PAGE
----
BANGOR — It’s difficult to stand out in a standing crowd of high school basketball players when you’re about 5-foot-9 and you’re at a dinner, not a game. Dustin Cole pulled it off nicely. He chose to wear a wide, colorful bow tie.

Then the Maine Association of Basketball Coaches announced they had chosen him as the 2014 Mr. Maine Basketball recipient and Cole returned to the dais. He had the spotlight all to himself. That it was just for a few minutes didn’t bother him at all.

Maine’s best high school senior players were celebrated Friday night at the new Cross Insurance Center. A dancing carton of french fries, a Big Mac and assorted other items off a McDonald’s menu – hey, that’s the lead sponsor for 26 years – provided a bit of levity to nearly four hours of appreciation with a few doses of suspense.

Would Cole, the face of Bonny Eagle High basketball for four years, finally get to take a statewide basketball honor home with him? Zach Gilpin and Isaiah Bess of Hampden Academy stood with him as the other male finalists.

Would Allie Clement of McAuley High cap an astonishing and successful high school career by hearing her name announced as Miss Maine Basketball? Tiana-Jo Carter of Lake Region High and Parise Rossignol of Van Buren were the other finalists.

Yes and yes. Afterward, they did look like slightly overwhelmed and relieved teenagers. In the audience, Phil Bourassa, who was Cole’s head coach, felt his own relief and happiness. He could relate. Only 10 years ago he was the Biddeford High quarterback who walked away with the Fitzpatrick Trophy, which goes to the best high school football player in Maine.

Bourassa never won a state football title at Biddeford. Cole never got the chance to play for a state basketball title. “Trust that we would both trade in our individual awards in a heart beat,” said Bourassa. “The Gold Ball (trophy) has been quite elusive for this guy.”

Believe him. If you play a team sport, the most satisfying reward is one reached as a team. Doesn’t matter if it’s the Super Bowl or a Maine high school title. No one outside the family knows how discouraged Cole was that Bonny Eagle didn’t win the championship. “It made him go out and work harder,” said Dan Cole, his father.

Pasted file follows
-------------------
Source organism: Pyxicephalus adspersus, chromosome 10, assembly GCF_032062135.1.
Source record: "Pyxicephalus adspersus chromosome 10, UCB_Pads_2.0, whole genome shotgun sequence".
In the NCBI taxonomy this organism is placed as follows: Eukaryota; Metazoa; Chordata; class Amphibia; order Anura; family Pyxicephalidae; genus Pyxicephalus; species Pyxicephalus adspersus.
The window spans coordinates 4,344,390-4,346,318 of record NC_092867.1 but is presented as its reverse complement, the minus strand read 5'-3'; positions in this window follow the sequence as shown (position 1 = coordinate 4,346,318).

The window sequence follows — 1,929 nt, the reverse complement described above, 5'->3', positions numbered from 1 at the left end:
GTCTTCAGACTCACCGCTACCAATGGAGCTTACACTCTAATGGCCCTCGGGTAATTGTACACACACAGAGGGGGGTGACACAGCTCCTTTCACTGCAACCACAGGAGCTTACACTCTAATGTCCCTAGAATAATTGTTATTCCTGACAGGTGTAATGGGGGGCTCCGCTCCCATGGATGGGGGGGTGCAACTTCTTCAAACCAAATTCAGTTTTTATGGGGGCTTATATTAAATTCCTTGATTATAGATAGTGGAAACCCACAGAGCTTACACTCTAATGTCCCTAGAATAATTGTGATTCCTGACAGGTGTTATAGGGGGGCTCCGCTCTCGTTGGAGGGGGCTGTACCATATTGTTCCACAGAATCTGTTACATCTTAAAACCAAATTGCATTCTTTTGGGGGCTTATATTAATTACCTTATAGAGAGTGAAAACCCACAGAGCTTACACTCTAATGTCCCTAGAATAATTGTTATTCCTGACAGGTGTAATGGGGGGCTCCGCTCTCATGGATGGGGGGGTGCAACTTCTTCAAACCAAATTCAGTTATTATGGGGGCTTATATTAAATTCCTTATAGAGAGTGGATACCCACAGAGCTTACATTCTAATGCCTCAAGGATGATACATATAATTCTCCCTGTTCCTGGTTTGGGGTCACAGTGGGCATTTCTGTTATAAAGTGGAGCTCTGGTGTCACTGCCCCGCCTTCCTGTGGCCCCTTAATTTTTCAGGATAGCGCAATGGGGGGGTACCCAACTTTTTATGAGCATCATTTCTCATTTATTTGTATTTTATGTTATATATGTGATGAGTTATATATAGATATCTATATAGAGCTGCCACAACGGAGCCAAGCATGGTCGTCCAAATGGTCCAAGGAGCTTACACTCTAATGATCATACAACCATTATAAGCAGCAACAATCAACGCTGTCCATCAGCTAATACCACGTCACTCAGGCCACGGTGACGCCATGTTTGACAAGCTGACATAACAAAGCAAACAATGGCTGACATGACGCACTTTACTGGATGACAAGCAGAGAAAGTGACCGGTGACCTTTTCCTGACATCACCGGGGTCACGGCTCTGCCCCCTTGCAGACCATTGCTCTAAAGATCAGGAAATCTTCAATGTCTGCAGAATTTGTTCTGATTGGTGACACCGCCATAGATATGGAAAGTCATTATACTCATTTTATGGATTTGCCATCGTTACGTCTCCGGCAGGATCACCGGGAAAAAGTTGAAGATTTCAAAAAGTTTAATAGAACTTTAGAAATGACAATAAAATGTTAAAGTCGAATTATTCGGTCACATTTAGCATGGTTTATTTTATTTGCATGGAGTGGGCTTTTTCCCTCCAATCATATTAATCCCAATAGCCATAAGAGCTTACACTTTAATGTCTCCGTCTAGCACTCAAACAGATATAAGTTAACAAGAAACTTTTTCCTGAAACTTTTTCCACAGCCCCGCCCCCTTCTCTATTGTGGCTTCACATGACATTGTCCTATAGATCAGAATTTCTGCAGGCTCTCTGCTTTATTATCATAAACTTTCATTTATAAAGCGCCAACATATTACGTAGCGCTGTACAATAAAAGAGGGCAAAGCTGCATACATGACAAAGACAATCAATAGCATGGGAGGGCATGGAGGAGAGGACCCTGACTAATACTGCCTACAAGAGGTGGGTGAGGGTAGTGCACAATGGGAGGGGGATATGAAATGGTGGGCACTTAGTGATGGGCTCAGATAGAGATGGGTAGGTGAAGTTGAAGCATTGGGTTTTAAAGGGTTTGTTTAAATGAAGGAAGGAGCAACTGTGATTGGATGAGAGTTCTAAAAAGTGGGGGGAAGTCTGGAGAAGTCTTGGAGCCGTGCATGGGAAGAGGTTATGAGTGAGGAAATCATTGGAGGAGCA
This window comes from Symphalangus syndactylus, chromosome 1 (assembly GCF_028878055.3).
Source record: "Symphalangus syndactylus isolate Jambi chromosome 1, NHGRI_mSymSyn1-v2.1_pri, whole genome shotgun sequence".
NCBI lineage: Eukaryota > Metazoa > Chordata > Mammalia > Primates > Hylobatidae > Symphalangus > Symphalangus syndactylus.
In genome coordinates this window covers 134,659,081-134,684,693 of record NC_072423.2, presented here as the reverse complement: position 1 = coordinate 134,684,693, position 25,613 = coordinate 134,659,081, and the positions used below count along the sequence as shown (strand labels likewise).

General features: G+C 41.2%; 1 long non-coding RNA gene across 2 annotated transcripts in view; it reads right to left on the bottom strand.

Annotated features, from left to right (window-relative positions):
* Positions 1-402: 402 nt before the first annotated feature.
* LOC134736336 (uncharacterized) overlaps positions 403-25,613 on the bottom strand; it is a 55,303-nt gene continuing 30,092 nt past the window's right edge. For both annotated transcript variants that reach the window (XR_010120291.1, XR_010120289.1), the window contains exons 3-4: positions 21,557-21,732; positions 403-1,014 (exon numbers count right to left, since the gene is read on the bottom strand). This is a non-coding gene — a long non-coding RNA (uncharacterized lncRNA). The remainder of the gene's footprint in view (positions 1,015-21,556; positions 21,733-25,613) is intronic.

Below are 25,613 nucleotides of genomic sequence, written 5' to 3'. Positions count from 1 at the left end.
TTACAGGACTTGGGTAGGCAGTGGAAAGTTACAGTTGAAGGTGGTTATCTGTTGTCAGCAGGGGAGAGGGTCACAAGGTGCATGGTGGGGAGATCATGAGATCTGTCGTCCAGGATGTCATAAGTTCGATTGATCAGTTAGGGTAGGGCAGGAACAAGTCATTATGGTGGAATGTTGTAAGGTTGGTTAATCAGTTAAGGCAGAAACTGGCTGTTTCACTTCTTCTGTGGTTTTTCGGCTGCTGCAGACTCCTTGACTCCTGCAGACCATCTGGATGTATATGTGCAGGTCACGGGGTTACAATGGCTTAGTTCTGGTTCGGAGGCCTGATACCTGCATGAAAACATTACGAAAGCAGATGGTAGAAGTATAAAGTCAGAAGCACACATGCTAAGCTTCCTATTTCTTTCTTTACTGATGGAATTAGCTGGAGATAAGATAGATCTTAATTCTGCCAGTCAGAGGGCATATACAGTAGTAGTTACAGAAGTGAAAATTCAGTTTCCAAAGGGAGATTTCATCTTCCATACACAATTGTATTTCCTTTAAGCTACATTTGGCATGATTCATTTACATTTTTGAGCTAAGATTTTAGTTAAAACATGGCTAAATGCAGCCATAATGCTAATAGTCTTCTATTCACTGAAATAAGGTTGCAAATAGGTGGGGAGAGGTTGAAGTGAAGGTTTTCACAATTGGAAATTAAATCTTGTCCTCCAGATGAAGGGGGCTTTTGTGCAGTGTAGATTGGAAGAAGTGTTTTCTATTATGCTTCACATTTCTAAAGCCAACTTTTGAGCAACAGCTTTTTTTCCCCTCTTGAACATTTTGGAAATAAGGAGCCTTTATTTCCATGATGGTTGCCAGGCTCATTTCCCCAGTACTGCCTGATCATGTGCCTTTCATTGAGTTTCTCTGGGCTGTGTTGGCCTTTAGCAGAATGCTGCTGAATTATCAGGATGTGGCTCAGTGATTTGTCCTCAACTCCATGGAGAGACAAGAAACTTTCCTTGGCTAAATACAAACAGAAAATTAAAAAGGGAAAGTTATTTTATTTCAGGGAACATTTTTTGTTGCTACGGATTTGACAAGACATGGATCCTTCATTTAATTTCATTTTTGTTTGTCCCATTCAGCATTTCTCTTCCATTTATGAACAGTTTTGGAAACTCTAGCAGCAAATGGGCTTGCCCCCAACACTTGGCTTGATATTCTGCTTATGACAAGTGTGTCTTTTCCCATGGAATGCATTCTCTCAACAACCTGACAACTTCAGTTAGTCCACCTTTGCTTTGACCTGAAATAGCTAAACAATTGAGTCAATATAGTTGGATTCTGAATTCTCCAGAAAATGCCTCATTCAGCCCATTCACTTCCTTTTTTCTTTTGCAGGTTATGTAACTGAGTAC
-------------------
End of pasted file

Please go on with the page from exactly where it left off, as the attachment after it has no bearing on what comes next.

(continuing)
Which makes Cole and Clement two sides to the same coin. Clement’s work ethic is top-of-the-charts. She and her teammates have four state titles as a result. Friday night’s award was the frosting. Sweet.

Other takeaways from Friday:

Ron Cote, whose longtime basketball coaching career at Biddeford High was interrupted by a seven-year stint coaching the University of New England men, received the D. Robert Brown Contributor Award and used his acceptance speech to praise Brown, who last coached at Cheverus. There are few men and women whose ideals impacted many more coaches. Brown is one.

I.J. Pinkham was saluted by a representative of USA Today for being one of the top finalists for America’s high school coach of the year. Pinkham, the boys coach at Boothbay Region High School for nearly 40 years with about 600 victories to his credit, recalled the sight of his algebra students voting for him online, using their cell phones while in class. He shook his head. What had he gotten himself into?

Josh Titus and Patrick Thibodeau, the managers of their Edward Little and Greely High basketball teams, returned again to present the East Division and West Division Spirit of the Game awards. Titus, who lives with autism, and Thibodeau, who was born with Down syndrome, played in the final season games in 2008-09. Both scored. Their stories were retold in a CBS Sports documentary aired during an NCAA Final Four pregame show.

The emotional video was shown again Friday night. Connor Kane of Dirigo High, whose father is Spruce Mountain girls Coach Gavin Kane, is an honor roll student with autism and assists his father as manager and coach. Kane was the West Division recipient.

Zach Gilpin of Hampden Academy was the East winner. Gilpin’s father died during his sophomore season. Zach, dealing with his grief, was tutored at home and took classes via TV monitor. On Senior Night that season, he gave up his starting spot to a teammate. He also insisted a teammate be the first to hoist the Eastern Maine trophy.

Winners do take different forms.

Steve Solloway can be contacted at 791-6412 or at:

ssolloway@pressherald.com

Twitter: SteveSolloway